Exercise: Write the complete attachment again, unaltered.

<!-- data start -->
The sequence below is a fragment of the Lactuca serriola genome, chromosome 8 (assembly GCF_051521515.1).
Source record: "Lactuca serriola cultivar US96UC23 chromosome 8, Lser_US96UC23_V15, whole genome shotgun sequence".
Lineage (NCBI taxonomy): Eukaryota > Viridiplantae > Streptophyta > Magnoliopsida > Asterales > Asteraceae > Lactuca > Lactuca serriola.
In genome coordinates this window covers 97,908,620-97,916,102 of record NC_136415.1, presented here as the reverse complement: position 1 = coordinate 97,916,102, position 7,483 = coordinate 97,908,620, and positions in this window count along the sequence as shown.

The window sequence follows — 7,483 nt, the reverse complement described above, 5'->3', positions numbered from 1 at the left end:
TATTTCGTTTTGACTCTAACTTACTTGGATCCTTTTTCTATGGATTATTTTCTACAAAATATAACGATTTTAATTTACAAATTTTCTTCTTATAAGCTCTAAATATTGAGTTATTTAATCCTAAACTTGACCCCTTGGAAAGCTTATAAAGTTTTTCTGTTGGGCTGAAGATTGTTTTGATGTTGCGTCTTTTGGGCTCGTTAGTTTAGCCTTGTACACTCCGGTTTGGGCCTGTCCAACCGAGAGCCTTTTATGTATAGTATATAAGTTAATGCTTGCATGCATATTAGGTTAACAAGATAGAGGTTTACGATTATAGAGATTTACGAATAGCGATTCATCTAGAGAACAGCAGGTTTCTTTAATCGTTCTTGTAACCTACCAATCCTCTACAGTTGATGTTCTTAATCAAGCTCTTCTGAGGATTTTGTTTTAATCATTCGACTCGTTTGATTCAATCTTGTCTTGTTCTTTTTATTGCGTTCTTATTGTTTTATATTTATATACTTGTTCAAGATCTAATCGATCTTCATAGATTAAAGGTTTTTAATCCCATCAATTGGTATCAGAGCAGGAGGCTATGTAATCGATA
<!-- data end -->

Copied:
The sequence below is a fragment of the Lactuca serriola genome, chromosome 8 (assembly GCF_051521515.1).
Source record: "Lactuca serriola cultivar US96UC23 chromosome 8, Lser_US96UC23_V15, whole genome shotgun sequence".
Lineage (NCBI taxonomy): Eukaryota > Viridiplantae > Streptophyta > Magnoliopsida > Asterales > Asteraceae > Lactuca > Lactuca serriola.
In genome coordinates this window covers 97,908,620-97,916,102 of record NC_136415.1, presented here as the reverse complement: position 1 = coordinate 97,916,102, position 7,483 = coordinate 97,908,620, and positions in this window count along the sequence as shown.

The window sequence follows — 7,483 nt, the reverse complement described above, 5'->3', positions numbered from 1 at the left end:
TATTTCGTTTTGACTCTAACTTACTTGGATCCTTTTTCTATGGATTATTTTCTACAAAATATAACGATTTTAATTTACAAATTTTCTTCTTATAAGCTCTAAATATTGAGTTATTTAATCCTAAACTTGACCCCTTGGAAAGCTTATAAAGTTTTTCTGTTGGGCTGAAGATTGTTTTGATGTTGCGTCTTTTGGGCTCGTTAGTTTAGCCTTGTACACTCCGGTTTGGGCCTGTCCAACCGAGAGCCTTTTATGTATAGTATATAAGTTAATGCTTGCATGCATATTAGGTTAACAAGATAGAGGTTTACGATTATAGAGATTTACGAATAGCGATTCATCTAGAGAACAGCAGGTTTCTTTAATCGTTCTTGTAACCTACCAATCCTCTACAGTTGATGTTCTTAATCAAGCTCTTCTGAGGATTTTGTTTTAATCATTCGACTCGTTTGATTCAATCTTGTCTTGTTCTTTTTATTGCGTTCTTATTGTTTTATATTTATATACTTGTTCAAGATCTAATCGATCTTCATAGATTAAAGGTTTTTAATCCCATCAATTGGTATCAGAGCAGGAGGCTATGTAATCGATA